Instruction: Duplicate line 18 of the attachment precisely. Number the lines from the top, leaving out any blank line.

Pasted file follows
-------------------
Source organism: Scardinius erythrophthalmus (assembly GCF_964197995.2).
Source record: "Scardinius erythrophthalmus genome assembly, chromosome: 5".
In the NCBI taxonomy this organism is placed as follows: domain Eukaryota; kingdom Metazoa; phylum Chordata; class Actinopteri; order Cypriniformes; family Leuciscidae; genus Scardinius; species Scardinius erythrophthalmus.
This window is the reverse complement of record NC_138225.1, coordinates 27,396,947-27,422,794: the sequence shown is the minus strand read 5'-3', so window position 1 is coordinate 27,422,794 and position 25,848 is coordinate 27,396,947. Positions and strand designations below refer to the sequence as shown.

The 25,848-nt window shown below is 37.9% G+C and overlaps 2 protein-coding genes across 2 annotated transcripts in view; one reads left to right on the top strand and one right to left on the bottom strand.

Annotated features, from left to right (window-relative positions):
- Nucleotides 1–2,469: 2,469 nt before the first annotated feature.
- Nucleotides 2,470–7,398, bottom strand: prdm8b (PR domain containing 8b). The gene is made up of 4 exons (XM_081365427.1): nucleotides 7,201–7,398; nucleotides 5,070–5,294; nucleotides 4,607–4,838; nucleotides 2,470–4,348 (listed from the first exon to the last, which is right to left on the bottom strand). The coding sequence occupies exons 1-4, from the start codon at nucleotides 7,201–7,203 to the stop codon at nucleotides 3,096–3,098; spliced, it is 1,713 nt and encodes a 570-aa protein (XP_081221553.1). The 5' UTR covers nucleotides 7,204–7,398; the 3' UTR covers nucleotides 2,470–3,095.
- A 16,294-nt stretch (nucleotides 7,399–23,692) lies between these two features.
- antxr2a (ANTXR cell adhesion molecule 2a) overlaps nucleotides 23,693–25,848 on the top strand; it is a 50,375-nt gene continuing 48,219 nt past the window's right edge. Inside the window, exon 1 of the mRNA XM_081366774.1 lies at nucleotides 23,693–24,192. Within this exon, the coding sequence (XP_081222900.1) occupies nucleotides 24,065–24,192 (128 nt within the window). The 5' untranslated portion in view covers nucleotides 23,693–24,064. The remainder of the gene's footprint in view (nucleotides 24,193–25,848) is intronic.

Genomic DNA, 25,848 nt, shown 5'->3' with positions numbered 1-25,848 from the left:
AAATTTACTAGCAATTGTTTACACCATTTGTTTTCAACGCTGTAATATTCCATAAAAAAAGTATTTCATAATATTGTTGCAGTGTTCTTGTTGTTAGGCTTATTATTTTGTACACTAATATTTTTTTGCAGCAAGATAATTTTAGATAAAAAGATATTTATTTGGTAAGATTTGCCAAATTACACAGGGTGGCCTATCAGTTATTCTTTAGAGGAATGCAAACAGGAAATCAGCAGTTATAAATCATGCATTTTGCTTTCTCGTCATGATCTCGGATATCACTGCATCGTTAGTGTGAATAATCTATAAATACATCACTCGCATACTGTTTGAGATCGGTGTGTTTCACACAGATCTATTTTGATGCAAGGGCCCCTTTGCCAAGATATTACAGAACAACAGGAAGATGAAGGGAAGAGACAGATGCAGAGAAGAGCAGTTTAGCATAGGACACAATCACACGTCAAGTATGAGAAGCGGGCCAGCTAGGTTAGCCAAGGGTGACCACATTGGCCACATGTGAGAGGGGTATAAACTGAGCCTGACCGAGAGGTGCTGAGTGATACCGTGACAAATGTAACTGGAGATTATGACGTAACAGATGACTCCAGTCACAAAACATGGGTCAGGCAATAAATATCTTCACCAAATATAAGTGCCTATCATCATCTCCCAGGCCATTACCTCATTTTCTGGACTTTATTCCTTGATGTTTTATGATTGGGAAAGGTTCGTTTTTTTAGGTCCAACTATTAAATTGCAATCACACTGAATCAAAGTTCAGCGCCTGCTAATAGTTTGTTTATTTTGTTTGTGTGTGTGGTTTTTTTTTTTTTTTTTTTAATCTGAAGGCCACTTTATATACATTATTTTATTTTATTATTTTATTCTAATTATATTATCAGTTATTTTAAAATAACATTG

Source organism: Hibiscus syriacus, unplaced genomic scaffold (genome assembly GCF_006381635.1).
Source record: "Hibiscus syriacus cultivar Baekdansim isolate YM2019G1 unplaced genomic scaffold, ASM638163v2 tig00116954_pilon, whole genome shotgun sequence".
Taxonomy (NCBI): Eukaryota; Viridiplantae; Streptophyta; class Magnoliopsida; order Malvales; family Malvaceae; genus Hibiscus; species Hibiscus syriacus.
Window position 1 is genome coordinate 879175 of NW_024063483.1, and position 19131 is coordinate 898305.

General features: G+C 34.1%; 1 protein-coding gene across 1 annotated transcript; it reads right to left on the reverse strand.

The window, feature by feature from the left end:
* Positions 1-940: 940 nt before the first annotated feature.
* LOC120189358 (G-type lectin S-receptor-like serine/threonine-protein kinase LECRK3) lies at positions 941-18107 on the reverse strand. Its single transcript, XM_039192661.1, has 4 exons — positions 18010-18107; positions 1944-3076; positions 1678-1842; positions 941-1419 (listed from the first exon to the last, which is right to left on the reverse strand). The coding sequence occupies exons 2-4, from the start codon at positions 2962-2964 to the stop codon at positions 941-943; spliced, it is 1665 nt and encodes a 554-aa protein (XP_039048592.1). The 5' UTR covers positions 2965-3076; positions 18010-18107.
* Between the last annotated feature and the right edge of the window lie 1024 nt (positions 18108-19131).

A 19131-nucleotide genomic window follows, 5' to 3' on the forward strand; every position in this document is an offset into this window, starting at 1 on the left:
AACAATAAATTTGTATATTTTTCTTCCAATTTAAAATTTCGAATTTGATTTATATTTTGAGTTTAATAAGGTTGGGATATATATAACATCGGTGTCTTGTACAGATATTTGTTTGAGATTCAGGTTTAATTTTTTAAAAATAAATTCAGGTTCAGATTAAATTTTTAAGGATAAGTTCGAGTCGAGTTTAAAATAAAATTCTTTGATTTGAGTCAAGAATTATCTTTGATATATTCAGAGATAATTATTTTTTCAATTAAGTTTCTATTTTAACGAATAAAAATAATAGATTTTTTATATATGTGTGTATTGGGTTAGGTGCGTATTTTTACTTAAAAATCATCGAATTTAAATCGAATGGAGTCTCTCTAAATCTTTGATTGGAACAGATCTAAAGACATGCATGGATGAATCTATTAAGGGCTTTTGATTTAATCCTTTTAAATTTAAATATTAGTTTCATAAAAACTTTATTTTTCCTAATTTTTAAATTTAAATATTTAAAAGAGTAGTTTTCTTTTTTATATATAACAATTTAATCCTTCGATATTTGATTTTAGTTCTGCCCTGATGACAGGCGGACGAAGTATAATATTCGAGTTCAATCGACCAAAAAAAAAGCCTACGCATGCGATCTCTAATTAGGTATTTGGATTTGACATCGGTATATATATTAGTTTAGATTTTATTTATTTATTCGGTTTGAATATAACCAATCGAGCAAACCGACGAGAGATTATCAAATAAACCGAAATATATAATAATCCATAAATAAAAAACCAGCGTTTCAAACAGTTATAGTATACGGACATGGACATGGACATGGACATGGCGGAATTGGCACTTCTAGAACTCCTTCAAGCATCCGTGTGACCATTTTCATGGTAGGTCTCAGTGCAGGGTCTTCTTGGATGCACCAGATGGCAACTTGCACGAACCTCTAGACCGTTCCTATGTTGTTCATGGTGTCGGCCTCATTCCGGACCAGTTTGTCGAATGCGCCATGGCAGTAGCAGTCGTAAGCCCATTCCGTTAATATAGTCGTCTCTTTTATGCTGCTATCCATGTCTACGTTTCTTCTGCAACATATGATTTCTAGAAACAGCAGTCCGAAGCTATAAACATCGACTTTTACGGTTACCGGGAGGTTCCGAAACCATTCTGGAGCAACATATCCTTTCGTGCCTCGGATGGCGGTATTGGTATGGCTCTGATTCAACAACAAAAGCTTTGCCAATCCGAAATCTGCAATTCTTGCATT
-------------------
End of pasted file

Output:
The window, feature by feature from the left end: